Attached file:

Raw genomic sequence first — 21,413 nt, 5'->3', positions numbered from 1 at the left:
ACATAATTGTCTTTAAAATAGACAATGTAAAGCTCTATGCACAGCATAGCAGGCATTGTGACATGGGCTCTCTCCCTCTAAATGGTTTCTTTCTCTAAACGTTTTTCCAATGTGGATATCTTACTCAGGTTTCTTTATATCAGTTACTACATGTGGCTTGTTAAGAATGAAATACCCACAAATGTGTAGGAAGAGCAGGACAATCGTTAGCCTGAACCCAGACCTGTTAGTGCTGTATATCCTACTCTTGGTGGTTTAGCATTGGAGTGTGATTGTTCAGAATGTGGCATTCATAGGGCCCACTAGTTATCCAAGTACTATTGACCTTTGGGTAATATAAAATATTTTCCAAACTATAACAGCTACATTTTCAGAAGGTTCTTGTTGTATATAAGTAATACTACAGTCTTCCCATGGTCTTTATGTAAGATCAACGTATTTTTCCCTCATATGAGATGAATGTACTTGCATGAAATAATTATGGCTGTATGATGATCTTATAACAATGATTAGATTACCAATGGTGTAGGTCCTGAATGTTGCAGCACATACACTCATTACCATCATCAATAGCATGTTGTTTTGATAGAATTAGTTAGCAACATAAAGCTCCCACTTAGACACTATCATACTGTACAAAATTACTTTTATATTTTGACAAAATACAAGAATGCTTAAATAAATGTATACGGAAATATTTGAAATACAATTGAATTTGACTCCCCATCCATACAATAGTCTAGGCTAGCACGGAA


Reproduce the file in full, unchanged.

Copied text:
Raw genomic sequence first — 21,413 nt, 5'->3', positions numbered from 1 at the left:
ACATAATTGTCTTTAAAATAGACAATGTAAAGCTCTATGCACAGCATAGCAGGCATTGTGACATGGGCTCTCTCCCTCTAAATGGTTTCTTTCTCTAAACGTTTTTCCAATGTGGATATCTTACTCAGGTTTCTTTATATCAGTTACTACATGTGGCTTGTTAAGAATGAAATACCCACAAATGTGTAGGAAGAGCAGGACAATCGTTAGCCTGAACCCAGACCTGTTAGTGCTGTATATCCTACTCTTGGTGGTTTAGCATTGGAGTGTGATTGTTCAGAATGTGGCATTCATAGGGCCCACTAGTTATCCAAGTACTATTGACCTTTGGGTAATATAAAATATTTTCCAAACTATAACAGCTACATTTTCAGAAGGTTCTTGTTGTATATAAGTAATACTACAGTCTTCCCATGGTCTTTATGTAAGATCAACGTATTTTTCCCTCATATGAGATGAATGTACTTGCATGAAATAATTATGGCTGTATGATGATCTTATAACAATGATTAGATTACCAATGGTGTAGGTCCTGAATGTTGCAGCACATACACTCATTACCATCATCAATAGCATGTTGTTTTGATAGAATTAGTTAGCAACATAAAGCTCCCACTTAGACACTATCATACTGTACAAAATTACTTTTATATTTTGACAAAATACAAGAATGCTTAAATAAATGTATACGGAAATATTTGAAATACAATTGAATTTGACTCCCCATCCATACAATAGTCTAGGCTAGCACGGAA